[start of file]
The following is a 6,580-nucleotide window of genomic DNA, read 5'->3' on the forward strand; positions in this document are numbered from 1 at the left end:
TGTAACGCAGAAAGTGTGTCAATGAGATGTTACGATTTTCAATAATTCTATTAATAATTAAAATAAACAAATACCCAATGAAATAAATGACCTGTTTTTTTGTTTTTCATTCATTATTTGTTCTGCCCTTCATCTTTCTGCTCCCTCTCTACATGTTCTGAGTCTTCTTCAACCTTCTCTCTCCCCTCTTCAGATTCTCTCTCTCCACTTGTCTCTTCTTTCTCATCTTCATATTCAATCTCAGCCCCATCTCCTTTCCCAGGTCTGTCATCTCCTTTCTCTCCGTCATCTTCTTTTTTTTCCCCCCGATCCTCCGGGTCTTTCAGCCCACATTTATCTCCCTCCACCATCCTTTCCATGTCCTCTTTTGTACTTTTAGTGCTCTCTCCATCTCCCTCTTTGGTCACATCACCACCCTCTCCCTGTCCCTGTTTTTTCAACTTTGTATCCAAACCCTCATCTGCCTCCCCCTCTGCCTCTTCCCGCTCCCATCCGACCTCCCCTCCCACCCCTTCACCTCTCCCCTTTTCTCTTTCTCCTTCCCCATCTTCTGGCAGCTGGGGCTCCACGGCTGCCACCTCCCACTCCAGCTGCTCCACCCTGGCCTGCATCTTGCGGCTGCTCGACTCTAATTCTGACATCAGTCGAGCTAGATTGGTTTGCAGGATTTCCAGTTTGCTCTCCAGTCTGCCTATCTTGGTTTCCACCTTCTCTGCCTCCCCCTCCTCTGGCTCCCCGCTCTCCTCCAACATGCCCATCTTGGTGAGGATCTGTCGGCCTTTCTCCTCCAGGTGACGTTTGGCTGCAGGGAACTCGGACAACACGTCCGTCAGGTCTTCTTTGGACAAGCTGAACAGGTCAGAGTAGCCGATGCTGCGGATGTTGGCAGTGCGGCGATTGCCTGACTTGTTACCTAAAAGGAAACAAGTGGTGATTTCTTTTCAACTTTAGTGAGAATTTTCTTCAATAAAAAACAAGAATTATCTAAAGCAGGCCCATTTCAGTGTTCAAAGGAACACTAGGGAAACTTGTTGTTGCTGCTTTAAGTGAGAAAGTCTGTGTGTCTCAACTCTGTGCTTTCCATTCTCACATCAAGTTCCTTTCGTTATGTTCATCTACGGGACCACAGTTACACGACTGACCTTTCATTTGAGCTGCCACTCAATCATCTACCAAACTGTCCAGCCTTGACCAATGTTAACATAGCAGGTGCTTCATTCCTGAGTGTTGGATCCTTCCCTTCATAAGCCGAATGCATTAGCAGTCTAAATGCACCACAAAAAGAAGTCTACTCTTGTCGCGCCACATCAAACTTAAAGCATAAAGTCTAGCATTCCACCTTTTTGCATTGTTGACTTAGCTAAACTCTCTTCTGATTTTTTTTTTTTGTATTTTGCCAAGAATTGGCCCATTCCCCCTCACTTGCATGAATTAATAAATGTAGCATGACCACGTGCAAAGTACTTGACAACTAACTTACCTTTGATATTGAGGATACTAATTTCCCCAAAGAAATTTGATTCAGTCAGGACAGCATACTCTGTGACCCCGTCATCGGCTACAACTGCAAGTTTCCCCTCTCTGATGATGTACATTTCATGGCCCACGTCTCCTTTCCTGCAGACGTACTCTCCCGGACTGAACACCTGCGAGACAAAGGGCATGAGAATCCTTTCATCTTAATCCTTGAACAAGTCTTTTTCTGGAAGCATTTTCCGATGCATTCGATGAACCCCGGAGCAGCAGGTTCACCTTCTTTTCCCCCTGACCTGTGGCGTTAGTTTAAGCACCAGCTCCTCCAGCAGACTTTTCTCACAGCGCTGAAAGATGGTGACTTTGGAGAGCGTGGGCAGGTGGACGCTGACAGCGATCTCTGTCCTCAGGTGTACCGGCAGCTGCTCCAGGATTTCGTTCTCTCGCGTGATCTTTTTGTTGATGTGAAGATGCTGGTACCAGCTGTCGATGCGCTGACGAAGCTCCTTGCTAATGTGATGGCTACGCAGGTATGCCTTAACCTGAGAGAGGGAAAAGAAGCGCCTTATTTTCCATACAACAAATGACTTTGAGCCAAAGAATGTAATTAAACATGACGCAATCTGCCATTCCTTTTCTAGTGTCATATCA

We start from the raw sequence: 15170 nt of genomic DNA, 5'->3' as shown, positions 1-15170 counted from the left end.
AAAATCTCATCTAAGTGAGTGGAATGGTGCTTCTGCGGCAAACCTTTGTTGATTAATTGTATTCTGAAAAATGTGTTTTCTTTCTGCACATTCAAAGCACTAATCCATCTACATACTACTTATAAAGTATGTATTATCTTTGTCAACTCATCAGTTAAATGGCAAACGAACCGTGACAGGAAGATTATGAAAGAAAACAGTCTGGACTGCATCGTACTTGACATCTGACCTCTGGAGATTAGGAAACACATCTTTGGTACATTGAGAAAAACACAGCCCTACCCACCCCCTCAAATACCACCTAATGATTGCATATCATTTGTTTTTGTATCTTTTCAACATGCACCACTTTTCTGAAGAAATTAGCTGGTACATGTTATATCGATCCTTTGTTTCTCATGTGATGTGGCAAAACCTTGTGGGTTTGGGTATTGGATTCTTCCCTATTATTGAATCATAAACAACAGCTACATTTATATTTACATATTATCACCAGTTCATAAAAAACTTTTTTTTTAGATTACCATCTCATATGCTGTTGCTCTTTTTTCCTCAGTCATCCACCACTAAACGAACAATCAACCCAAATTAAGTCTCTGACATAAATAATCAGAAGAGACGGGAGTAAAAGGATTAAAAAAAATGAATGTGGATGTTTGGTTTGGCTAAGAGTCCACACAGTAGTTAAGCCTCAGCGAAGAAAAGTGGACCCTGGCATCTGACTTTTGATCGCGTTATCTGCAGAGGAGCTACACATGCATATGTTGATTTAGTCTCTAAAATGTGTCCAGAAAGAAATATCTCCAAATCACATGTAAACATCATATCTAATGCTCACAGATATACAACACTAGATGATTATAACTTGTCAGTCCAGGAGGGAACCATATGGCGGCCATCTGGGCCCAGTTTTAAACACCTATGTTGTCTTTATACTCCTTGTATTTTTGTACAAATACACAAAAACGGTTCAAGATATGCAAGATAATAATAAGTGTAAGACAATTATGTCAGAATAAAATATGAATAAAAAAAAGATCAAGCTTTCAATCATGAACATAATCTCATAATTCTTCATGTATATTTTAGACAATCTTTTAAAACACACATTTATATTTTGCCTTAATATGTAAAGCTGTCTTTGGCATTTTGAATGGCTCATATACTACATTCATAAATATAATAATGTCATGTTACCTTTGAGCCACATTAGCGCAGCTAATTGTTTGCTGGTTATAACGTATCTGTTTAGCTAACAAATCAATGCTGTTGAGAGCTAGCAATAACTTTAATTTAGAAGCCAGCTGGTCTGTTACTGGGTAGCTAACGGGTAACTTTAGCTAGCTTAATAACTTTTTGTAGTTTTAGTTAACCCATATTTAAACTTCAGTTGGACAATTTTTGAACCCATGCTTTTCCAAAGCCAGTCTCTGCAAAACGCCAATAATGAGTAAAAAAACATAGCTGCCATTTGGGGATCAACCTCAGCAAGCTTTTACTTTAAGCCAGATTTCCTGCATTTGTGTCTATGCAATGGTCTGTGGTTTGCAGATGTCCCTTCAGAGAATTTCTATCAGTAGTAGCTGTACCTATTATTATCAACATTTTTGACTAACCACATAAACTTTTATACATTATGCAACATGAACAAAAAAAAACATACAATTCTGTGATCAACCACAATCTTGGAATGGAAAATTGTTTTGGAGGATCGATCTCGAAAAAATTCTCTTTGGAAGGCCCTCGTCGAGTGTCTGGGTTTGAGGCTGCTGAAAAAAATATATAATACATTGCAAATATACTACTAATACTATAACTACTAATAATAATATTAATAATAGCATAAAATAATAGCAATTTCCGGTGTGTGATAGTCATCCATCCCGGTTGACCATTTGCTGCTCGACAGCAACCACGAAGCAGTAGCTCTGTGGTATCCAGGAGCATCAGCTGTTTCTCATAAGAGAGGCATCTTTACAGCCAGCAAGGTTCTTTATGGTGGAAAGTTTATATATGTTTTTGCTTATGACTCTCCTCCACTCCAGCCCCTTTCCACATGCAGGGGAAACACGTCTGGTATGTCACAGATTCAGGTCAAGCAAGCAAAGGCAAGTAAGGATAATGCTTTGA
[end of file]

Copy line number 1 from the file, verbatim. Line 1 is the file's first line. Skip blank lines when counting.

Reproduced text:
The following is a 6,580-nucleotide window of genomic DNA, read 5'->3' on the forward strand; positions in this document are numbered from 1 at the left end: